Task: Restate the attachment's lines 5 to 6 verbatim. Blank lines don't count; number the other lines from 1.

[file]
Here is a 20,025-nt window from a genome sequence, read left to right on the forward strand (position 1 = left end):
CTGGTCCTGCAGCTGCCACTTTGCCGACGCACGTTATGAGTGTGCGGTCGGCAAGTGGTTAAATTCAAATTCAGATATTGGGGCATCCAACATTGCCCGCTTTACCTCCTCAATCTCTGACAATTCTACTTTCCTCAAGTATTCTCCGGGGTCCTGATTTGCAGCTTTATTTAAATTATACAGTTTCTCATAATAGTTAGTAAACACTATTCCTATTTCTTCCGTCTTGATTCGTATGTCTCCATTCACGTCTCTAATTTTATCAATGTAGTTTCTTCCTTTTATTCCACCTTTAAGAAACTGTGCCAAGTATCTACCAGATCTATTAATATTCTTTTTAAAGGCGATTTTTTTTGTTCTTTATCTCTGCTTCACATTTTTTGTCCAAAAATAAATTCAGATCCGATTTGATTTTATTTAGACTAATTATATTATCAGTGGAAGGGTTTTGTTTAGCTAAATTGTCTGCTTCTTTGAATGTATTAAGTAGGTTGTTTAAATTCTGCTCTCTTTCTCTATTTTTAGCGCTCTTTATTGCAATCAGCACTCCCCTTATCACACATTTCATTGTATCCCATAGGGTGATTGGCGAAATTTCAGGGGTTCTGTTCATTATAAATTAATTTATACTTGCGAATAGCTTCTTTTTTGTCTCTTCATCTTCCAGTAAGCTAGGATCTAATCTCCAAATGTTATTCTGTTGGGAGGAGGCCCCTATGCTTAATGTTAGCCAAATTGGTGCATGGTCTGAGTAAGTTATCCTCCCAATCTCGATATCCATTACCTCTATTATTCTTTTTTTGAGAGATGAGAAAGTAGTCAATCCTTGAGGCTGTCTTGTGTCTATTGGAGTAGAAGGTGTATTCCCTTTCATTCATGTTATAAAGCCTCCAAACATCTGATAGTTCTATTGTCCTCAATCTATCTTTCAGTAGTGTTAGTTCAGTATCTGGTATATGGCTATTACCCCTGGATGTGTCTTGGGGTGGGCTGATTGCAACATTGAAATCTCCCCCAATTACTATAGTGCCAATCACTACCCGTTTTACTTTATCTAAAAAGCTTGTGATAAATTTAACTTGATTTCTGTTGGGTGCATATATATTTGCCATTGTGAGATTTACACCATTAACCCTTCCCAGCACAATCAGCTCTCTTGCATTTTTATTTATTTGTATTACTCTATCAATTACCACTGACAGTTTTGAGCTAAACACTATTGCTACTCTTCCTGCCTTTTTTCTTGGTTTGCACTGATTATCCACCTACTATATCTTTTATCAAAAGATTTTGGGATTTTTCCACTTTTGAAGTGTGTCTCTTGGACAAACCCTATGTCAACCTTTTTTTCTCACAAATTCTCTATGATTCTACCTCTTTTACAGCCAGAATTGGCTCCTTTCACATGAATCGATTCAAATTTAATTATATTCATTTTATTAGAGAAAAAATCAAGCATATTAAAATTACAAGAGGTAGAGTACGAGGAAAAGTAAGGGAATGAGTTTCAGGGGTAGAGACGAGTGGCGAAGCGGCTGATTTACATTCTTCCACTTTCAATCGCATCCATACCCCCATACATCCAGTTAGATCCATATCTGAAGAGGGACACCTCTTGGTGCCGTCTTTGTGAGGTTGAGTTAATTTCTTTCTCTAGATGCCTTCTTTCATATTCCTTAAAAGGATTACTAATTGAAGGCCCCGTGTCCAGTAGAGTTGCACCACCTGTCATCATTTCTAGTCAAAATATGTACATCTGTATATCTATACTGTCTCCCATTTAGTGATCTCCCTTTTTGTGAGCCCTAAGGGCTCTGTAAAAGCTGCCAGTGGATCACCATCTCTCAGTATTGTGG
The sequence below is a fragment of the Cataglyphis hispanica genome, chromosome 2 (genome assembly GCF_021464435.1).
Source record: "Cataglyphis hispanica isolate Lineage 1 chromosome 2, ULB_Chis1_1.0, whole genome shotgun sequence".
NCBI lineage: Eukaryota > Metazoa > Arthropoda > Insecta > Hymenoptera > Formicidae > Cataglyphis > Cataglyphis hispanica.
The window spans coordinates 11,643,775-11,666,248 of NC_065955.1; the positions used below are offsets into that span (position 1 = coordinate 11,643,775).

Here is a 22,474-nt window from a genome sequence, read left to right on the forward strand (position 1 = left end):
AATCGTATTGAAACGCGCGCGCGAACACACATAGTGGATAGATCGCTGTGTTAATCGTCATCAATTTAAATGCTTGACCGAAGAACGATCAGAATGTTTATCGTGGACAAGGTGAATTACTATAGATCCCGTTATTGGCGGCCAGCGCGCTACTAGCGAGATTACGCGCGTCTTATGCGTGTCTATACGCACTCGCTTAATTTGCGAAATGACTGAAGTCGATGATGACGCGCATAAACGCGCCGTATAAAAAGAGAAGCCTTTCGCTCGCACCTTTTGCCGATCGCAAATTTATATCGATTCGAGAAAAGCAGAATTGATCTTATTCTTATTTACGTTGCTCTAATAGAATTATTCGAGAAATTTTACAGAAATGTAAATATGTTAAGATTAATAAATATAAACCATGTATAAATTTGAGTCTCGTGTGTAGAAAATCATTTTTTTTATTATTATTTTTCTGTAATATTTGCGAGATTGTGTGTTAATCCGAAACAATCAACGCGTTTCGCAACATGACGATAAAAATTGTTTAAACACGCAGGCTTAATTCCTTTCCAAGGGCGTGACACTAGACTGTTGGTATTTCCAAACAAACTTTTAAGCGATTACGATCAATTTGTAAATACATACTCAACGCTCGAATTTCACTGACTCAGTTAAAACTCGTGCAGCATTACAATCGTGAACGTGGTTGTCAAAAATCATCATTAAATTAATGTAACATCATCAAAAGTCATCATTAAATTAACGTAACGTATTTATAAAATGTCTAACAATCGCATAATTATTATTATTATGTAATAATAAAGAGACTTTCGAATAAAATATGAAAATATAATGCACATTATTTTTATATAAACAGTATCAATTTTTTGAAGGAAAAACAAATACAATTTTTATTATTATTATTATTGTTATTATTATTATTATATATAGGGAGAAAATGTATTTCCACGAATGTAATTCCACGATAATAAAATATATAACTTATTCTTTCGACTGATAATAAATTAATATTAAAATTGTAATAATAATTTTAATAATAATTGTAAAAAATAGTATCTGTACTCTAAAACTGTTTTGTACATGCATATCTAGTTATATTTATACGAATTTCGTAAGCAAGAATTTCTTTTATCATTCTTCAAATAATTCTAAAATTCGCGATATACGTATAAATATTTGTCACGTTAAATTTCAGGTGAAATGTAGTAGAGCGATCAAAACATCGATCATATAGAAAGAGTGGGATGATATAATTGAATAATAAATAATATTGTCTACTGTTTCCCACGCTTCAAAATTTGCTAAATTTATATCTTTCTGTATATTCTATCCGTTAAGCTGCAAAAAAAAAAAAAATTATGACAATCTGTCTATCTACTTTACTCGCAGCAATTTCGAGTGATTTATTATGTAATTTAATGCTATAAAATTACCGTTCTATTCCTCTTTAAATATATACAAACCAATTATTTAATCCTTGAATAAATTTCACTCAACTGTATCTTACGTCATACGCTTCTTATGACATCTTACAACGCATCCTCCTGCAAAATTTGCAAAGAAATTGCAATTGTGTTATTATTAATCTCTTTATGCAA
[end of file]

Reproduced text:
NCBI lineage: Eukaryota > Metazoa > Arthropoda > Insecta > Hymenoptera > Formicidae > Cataglyphis > Cataglyphis hispanica.
The window spans coordinates 11,643,775-11,666,248 of NC_065955.1; the positions used below are offsets into that span (position 1 = coordinate 11,643,775).